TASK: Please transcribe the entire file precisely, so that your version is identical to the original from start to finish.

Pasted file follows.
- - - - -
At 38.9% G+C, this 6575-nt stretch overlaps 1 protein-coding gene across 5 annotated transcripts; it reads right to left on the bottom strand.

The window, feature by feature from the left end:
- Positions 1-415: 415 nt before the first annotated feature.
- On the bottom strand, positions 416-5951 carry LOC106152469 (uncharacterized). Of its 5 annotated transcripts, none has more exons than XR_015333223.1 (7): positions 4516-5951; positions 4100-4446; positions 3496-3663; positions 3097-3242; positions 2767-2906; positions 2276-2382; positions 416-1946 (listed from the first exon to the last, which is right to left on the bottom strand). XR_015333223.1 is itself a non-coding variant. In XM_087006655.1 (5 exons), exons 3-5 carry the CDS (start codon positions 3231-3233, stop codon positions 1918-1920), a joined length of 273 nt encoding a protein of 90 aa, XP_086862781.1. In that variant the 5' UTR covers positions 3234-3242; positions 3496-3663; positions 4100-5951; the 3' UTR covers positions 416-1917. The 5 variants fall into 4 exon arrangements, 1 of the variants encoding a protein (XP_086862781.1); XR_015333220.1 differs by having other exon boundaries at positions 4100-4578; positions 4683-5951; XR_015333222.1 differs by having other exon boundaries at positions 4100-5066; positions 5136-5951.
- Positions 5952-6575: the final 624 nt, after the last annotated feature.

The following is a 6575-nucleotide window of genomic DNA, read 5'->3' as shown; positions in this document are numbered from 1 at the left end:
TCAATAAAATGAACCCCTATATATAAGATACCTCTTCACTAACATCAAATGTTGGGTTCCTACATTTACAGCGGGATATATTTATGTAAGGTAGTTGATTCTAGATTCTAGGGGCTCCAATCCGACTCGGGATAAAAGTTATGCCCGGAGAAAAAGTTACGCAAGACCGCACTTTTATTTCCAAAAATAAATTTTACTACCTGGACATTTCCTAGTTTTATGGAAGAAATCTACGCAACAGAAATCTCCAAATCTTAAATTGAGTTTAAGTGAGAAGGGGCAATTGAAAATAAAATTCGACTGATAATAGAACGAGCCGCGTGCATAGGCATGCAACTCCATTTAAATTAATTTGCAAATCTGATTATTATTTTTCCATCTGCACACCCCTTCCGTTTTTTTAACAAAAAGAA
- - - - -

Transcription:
At 38.9% G+C, this 6575-nt stretch overlaps 1 protein-coding gene across 5 annotated transcripts; it reads right to left on the bottom strand.

The window, feature by feature from the left end:
- Positions 1-415: 415 nt before the first annotated feature.
- On the bottom strand, positions 416-5951 carry LOC106152469 (uncharacterized). Of its 5 annotated transcripts, none has more exons than XR_015333223.1 (7): positions 4516-5951; positions 4100-4446; positions 3496-3663; positions 3097-3242; positions 2767-2906; positions 2276-2382; positions 416-1946 (listed from the first exon to the last, which is right to left on the bottom strand). XR_015333223.1 is itself a non-coding variant. In XM_087006655.1 (5 exons), exons 3-5 carry the CDS (start codon positions 3231-3233, stop codon positions 1918-1920), a joined length of 273 nt encoding a protein of 90 aa, XP_086862781.1. In that variant the 5' UTR covers positions 3234-3242; positions 3496-3663; positions 4100-5951; the 3' UTR covers positions 416-1917. The 5 variants fall into 4 exon arrangements, 1 of the variants encoding a protein (XP_086862781.1); XR_015333220.1 differs by having other exon boundaries at positions 4100-4578; positions 4683-5951; XR_015333222.1 differs by having other exon boundaries at positions 4100-5066; positions 5136-5951.
- Positions 5952-6575: the final 624 nt, after the last annotated feature.

The following is a 6575-nucleotide window of genomic DNA, read 5'->3' as shown; positions in this document are numbered from 1 at the left end:
TCAATAAAATGAACCCCTATATATAAGATACCTCTTCACTAACATCAAATGTTGGGTTCCTACATTTACAGCGGGATATATTTATGTAAGGTAGTTGATTCTAGATTCTAGGGGCTCCAATCCGACTCGGGATAAAAGTTATGCCCGGAGAAAAAGTTACGCAAGACCGCACTTTTATTTCCAAAAATAAATTTTACTACCTGGACATTTCCTAGTTTTATGGAAGAAATCTACGCAACAGAAATCTCCAAATCTTAAATTGAGTTTAAGTGAGAAGGGGCAATTGAAAATAAAATTCGACTGATAATAGAACGAGCCGCGTGCATAGGCATGCAACTCCATTTAAATTAATTTGCAAATCTGATTATTATTTTTCCATCTGCACACCCCTTCCGTTTTTTTAACAAAAAGAA